Contractile dysfunctions have been demonstrated in different experimental models of diabetes which have similar characteristics to many of the abnormalities found in the clinical setting. Administration of streptozotocin (STZ) to young adult rats induces β-cell necrosis of the pancreas which gives rise to hypoinsulinaemia and hyperglycaemia, features which are also seen in untreated type 1 clinical diabetes. We have investigated the chronic effects of STZ-induced diabetes on contraction in rat ventricular myocytes and ultrastructure of cardiac muscle. Diabetes was induced in male Wistar rats (230-270 g) with a single injection of STZ (60 mg kg-1). At 2 and 10 months after STZ treatment, the amplitude of contraction was larger in diabetic compared to control myocytes. Time to peak contraction was significantly longer at 2 months but appeared to normalise at 10 months after STZ treatment. In contrast, time to half relaxation of contraction was not significantly different after 2 months but was significantly reduced at 10 months after STZ treatment compared to control. Transmission electron microscope examination of cardiac muscle showed that the ultrastructure of cardiac muscle, especially structures associated with contraction, were not greatly altered after STZ treatment. Sarcomere lengths were not significantly different in papillary or ventricular muscle at 4 or 8 months after STZ treatment compared to control. Our data provide evidence that morphological defects in contractile myofilaments and associated structures cannot explain contractile dysfunctions seen in ventricular myocytes from STZ-treated animals.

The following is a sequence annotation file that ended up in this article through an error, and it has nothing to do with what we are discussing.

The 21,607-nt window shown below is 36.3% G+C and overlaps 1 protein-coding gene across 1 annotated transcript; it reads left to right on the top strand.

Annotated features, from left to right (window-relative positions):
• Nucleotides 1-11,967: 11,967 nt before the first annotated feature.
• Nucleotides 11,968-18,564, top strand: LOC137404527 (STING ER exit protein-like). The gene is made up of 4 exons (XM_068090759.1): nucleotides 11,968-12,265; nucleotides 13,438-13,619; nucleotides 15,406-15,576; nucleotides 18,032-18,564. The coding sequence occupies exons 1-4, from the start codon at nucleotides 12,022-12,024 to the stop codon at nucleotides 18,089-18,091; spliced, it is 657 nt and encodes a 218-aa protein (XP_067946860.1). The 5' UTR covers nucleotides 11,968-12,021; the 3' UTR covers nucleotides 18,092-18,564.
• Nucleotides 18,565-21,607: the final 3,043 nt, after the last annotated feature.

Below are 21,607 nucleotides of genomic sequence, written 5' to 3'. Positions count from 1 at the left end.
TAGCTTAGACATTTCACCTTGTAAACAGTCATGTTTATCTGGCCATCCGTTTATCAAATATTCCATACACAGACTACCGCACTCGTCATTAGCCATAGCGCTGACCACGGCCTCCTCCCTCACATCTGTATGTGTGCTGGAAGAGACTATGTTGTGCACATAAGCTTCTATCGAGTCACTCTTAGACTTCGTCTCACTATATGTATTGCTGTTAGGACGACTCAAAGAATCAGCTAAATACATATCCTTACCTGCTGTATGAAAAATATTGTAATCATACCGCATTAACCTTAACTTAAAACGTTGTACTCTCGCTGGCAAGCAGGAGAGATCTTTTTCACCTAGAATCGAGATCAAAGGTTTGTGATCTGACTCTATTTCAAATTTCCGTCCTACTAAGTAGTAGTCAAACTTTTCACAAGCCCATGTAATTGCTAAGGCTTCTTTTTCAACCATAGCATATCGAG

- Cardiac muscle
- Ventricular myocyte
ASJC Scopus subject areas
- Internal Medicine
- Endocrinology, Diabetes and Metabolism